Minal Damani - Profile

Minal Damani - Profile

Jasmine Shah Varma

It must be fun living inside Minal Damani’s head. Minal is a 31-year-old artist who describes her work as “imagery of a fabricated world, where the real and the imaginary co-exist without lines of separation.” Unlike many other artists, she doesn’t look for social or political narratives in her work—it’s more personal than that. “My works are about creating filled spaces,” she says. “It’s like exploiting every inch of space available by spreading or growing another space—another reality—another universe in the existing one. These underneath growths co-exist with the real. In a room that is completely filled with furniture and other things, spiders find untouched spaces to weave a web—or like a cockroach in a key hole. Nothing is unfilled.” If you were to look for immediate patterns or identifiable forms you’d see organic landscapes, aerial views of the earth or floor tiles.
Minal was born and brought up in Mumbai, studied in the JJ School of Art, hung out in the canteen there, visited art exhibitions, attended talks about art and sometimes bunked classes to watch movies because “the theaters were so near to JJ.” She also won awards early on, even then demonstrating an unusual imagination. In 2006, she met Apurba Nandi, an artist from Baroda, at an art camp. After they wedded she shifted base in 2007 from one center of art to another, and now lives in Baroda. The difference between the bustling metropolis she left and the sleepy city she now lives in is not a contradiction she is unfamiliar with: her work is all about different kinds of spaces, from filled spaces to voids to personal space to physical space.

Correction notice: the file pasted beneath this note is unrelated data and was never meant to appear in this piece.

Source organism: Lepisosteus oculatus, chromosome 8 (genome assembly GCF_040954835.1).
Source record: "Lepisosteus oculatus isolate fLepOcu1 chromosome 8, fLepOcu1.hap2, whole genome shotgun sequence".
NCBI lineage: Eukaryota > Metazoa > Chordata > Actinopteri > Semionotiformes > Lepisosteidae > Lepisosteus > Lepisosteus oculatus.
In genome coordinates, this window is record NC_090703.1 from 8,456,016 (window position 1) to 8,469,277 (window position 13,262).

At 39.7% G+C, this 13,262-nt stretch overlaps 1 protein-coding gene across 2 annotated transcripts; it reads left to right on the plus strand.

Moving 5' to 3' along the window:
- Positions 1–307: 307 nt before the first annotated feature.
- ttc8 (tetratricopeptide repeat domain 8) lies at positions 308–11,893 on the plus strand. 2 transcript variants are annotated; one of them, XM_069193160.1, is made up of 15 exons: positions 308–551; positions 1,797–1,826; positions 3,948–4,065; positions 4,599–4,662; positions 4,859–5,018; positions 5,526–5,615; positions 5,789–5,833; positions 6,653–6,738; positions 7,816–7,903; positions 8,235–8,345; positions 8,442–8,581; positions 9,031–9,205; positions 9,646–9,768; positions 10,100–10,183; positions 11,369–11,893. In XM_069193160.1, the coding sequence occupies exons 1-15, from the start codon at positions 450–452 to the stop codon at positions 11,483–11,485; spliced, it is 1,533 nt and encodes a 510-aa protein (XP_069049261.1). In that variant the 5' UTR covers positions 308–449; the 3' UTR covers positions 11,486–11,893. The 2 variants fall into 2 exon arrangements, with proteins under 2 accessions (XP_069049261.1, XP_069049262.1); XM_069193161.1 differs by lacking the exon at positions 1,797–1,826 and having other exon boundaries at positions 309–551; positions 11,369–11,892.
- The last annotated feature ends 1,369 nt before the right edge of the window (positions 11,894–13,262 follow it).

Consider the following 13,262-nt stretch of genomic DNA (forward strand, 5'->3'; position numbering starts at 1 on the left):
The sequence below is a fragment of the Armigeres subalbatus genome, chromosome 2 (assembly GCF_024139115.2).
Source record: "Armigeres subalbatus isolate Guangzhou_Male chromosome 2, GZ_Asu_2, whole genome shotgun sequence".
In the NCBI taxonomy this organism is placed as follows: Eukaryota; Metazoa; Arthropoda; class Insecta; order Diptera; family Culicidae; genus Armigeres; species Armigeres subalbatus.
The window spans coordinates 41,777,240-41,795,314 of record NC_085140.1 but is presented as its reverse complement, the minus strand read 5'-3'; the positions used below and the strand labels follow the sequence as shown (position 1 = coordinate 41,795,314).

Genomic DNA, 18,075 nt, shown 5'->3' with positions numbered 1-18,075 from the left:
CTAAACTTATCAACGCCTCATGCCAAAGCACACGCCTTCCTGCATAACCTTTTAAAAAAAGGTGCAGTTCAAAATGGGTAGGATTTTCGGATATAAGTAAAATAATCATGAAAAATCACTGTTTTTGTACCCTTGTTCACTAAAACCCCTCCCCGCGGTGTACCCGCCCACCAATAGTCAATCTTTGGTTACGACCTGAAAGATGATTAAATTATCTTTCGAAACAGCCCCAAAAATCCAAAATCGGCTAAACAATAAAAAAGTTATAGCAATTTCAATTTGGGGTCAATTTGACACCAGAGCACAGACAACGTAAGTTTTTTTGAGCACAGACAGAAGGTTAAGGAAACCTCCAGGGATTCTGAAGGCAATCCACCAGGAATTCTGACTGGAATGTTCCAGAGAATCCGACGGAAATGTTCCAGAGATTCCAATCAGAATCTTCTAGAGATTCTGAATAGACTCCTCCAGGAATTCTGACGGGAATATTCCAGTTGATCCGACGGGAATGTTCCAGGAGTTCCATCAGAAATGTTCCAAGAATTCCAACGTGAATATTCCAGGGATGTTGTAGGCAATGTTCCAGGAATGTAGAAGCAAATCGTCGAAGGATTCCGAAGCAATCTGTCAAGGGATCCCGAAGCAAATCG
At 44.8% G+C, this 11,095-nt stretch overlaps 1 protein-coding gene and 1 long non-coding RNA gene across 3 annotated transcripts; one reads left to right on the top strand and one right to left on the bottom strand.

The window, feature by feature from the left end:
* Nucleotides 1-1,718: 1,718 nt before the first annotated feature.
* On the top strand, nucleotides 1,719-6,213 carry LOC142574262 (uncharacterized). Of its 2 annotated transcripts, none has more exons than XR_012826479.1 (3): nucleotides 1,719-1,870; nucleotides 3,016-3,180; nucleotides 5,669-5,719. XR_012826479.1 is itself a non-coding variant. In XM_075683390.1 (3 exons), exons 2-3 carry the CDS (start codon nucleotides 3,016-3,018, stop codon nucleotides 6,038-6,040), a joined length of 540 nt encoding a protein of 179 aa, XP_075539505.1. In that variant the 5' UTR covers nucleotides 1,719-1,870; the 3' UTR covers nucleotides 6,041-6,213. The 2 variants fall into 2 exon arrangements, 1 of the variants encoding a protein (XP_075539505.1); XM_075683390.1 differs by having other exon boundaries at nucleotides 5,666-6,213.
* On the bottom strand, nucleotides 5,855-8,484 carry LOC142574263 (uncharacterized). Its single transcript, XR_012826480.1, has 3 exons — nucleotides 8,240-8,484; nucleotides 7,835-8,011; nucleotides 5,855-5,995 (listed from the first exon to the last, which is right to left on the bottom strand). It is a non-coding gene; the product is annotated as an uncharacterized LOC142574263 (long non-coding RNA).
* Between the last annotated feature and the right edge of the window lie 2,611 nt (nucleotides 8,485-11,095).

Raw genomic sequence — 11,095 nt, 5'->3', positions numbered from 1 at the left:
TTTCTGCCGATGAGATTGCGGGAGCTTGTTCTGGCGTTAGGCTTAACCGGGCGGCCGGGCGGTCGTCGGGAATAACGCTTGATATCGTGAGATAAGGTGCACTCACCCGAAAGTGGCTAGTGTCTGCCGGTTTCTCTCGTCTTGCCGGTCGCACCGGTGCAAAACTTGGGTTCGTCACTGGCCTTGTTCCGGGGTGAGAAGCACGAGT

The studio she works in has large paper and canvases sprawled on the floor, and a first time visitor would be startled by the meticulous detail they contain. She has also extended her repertoire to installations which physically fill up a space rather than being limited to two-dimensional wall works. Her painstakingly intricate works take up to a month each to complete, and it’s easy to imagine her spending hours leaning over these canvases, filling them up, bit by bit, as people fill up their lives and heads. She sees art as “a very complex thing. You resolve one part of it and the other part is jumbled.” That sounds like life itself, and Minal‘s art is, perhaps, a bit like that. “I like to work in between the edges,” she says—and indeed, her work is edgy and relevant. When she was growing up in the Mumbai’s eastern suburb Ghatkopar, surrounded by Gujarati traders, could anyone have predicted that she would be producing work like this? Well, maybe—if they could have glanced inside her head.